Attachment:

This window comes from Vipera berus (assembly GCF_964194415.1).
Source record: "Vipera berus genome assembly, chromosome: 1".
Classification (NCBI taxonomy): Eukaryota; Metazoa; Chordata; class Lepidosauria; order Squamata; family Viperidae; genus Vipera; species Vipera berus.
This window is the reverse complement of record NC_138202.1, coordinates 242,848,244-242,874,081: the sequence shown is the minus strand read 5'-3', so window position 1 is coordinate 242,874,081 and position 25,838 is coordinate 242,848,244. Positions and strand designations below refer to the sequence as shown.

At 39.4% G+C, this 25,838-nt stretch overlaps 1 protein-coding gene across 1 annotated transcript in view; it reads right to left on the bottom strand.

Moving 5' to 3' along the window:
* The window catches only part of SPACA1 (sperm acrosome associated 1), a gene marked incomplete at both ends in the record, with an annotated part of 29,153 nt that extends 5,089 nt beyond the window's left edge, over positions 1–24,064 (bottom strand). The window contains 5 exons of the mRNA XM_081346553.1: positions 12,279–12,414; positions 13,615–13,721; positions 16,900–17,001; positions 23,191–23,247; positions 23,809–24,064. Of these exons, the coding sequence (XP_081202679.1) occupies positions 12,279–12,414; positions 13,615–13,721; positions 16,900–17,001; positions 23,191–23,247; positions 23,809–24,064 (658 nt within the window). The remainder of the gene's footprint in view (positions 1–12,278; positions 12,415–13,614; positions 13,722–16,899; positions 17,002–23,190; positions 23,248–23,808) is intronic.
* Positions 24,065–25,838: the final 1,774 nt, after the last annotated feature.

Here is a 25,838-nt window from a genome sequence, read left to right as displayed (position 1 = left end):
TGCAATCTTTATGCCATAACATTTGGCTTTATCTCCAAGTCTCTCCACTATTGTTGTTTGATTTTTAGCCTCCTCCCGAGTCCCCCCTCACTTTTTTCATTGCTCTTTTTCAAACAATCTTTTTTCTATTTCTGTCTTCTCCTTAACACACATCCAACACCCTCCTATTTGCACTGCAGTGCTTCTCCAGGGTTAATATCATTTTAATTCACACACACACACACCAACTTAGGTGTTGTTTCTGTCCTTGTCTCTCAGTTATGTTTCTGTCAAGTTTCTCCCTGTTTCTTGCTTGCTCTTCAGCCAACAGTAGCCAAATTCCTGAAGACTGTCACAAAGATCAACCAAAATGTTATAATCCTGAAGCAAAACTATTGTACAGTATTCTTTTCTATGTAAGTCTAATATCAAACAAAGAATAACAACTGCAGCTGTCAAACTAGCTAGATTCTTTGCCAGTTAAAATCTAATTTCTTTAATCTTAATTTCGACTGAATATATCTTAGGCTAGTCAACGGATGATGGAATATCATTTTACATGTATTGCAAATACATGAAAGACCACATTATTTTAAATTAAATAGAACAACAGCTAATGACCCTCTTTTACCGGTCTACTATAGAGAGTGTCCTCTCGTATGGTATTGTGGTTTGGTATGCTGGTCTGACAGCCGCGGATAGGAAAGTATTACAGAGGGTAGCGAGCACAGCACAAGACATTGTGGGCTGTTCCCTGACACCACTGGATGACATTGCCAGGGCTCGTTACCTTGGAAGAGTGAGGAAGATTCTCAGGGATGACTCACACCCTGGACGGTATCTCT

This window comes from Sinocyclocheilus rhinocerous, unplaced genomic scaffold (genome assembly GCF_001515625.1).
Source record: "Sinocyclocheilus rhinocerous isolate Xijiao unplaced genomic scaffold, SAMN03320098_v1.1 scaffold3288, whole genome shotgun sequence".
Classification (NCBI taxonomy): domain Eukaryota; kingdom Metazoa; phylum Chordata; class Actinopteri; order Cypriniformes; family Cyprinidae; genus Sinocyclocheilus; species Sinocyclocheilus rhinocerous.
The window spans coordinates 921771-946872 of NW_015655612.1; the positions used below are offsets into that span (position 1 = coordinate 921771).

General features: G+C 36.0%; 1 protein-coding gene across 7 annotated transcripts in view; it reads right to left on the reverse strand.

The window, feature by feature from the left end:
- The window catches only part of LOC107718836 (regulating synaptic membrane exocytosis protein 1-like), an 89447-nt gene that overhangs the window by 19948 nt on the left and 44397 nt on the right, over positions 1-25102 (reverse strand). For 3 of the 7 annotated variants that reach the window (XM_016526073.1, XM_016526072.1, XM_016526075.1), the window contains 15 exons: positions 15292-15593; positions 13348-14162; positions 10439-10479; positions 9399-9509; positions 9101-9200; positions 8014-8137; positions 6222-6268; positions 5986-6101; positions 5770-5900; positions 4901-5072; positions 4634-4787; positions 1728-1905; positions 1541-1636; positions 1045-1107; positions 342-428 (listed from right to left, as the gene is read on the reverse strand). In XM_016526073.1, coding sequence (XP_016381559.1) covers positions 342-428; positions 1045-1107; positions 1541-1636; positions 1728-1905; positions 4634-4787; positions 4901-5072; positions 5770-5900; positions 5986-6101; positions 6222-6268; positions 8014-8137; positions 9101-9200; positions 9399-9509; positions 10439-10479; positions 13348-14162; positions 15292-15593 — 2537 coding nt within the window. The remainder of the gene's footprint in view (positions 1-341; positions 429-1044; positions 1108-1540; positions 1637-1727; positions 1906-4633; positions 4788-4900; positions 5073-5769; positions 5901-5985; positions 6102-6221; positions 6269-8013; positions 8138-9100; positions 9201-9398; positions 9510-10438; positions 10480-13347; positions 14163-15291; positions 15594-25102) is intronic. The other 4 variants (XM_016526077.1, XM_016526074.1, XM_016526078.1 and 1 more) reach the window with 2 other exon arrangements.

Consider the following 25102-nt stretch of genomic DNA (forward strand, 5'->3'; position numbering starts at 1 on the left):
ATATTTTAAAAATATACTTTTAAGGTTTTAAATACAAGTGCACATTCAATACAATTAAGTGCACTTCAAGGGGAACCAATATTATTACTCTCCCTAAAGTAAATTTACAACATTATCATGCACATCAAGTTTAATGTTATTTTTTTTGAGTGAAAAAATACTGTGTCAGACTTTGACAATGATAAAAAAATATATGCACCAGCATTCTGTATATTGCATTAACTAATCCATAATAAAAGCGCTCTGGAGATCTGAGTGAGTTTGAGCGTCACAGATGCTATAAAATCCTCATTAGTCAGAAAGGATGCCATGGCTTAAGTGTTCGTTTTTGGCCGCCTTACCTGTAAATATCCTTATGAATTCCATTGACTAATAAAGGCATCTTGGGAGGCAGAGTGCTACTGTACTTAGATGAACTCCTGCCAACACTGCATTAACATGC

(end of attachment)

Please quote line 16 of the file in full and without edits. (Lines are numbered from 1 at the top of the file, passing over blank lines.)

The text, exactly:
The window, feature by feature from the left end: